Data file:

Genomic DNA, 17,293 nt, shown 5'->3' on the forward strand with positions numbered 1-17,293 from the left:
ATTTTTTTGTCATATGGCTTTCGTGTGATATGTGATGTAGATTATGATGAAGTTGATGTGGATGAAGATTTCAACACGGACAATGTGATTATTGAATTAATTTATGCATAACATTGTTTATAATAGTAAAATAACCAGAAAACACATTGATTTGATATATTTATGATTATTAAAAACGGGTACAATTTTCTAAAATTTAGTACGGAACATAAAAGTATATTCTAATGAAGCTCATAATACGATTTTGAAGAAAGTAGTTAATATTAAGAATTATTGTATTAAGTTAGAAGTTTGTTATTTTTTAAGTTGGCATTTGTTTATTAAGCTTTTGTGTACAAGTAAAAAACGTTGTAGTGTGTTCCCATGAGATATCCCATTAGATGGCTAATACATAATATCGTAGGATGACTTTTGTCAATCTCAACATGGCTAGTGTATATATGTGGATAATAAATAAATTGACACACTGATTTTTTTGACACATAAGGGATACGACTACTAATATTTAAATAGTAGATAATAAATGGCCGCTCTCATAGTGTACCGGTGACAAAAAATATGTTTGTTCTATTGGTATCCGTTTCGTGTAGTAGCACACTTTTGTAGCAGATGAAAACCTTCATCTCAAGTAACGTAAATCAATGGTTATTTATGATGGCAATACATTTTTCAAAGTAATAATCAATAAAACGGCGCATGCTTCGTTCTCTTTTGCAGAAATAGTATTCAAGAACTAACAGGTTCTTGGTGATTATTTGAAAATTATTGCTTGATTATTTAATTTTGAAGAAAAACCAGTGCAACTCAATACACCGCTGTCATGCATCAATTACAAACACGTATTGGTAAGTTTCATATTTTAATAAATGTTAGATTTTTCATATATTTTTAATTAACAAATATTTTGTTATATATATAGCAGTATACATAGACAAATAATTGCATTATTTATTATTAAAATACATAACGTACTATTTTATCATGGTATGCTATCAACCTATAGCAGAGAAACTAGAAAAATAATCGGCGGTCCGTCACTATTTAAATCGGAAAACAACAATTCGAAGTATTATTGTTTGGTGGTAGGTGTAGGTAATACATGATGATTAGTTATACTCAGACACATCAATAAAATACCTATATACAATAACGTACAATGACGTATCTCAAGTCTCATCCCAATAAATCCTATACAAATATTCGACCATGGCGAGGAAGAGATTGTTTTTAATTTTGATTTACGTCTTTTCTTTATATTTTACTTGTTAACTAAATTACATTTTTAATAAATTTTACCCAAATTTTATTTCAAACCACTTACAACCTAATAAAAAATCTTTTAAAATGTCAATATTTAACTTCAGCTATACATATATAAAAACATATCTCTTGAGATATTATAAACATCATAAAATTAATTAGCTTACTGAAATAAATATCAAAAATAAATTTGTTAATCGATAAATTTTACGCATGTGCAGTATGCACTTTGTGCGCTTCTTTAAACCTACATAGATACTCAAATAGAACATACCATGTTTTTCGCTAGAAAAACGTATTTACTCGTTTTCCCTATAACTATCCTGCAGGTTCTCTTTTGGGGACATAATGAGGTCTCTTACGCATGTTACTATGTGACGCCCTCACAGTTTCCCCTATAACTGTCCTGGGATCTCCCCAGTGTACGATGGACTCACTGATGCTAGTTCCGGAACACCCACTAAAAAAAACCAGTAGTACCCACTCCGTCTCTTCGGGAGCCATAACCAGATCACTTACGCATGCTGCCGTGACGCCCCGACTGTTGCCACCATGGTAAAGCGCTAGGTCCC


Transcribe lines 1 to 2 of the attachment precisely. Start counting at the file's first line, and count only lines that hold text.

Genomic DNA, 17,293 nt, shown 5'->3' on the forward strand with positions numbered 1-17,293 from the left:
ATTTTTTTGTCATATGGCTTTCGTGTGATATGTGATGTAGATTATGATGAAGTTGATGTGGATGAAGATTTCAACACGGACAATGTGATTATTGAATTAATTTATGCATAACATTGTTTATAATAGTAAAATAACCAGAAAACACATTGATTTGATATATTTATGATTATTAAAAACGGGTACAATTTTCTAAAATTTAGTACGGAACATAAAAGTATATTCTAATGAAGCTCATAATACGATTTTGAAGAAAGTAGTTAATATTAAGAATTATTGTATTAAGTTAGAAGTTTGTTATTTTTTAAGTTGGCATTTGTTTATTAAGCTTTTGTGTACAAGTAAAAAACGTTGTAGTGTGTTCCCATGAGATATCCCATTAGATGGCTAATACATAATATCGTAGGATGACTTTTGTCAATCTCAACATGGCTAGTGTATATATGTGGATAATAAATAAATTGACACACTGATTTTTTTGACACATAAGGGATACGACTACTAATATTTAAATAGTAGATAATAAATGGCCGCTCTCATAGTGTACCGGTGACAAAAAATATGTTTGTTCTATTGGTATCCGTTTCGTGTAGTAGCACACTTTTGTAGCAGATGAAAACCTTCATCTCAAGTAACGTAAATCAATGGTTATTTATGATGGCAATACATTTTTCAAAGTAATAATCAATAAAACGGCGCATGCTTCGTTCTCTTTTGCAGAAATAGTATTCAAGAACTAACAGGTTCTTGGTGATTATTTGAAAATTATTGCTTGATTATTTAATTTTGAAGAAAAACCAGTGCAACTCAATACACCGCTGTCATGCATCAATTACAAACACGTATTGGTAAGTTTCATATTTTAATAAATGTTAGATTTTTCATATATTTTTAATTAACAAATATTTTGTTATATATATAGCAGTATACATAGACAAATAATTGCATTATTTATTATTAAAATACATAACGTACTATTTTATCATGGTATGCTATCAACCTATAGCAGAGAAACTAGAAAAATAATCGGCGGTCCGTCACTATTTAAATCGGAAAACAACAATTCGAAGTATTATTGTTTGGTGGTAGGTGTAGGTAATACATGATGATTAGTTATACTCAGACACATCAATAAAATACCTATATACAATAACGTACAATGACGTATCTCAAGTCTCATCCCAATAAATCCTATACAAATATTCGACCATGGCGAGGAAGAGATTGTTTTTAATTTTGATTTACGTCTTTTCTTTATATTTTACTTGTTAACTAAATTACATTTTTAATAAATTTTACCCAAATTTTATTTCAAACCACTTACAACCTAATAAAAAATCTTTTAAAATGTCAATATTTAACTTCAGCTATACATATATAAAAACATATCTCTTGAGATATTATAAACATCATAAAATTAATTAGCTTACTGAAATAAATATCAAAAATAAATTTGTTAATCGATAAATTTTACGCATGTGCAGTATGCACTTTGTGCGCTTCTTTAAACCTACATAGATACTCAAATAGAACATACCATGTTTTTCGCTAGAAAAACGTATTTACTCGTTTTCCCTATAACTATCCTGCAGGTTCTCTTTTGGGGACATAATGAGGTCTCTTACGCATGTTACTATGTGACGCCCTCACAGTTTCCCCTATAACTGTCCTGGGATCTCCCCAGTGTACGATGGACTCACTGATGCTAGTTCCGGAACACCCACTAAAAAAAACCAGTAGTACCCACTCCGTCTCTTCGGGAGCCATAACCAGATCACTTACGCATGCTGCCGTGACGCCCCGACTGTTGCCACCATGGTAAAGCGCTAGGTCCC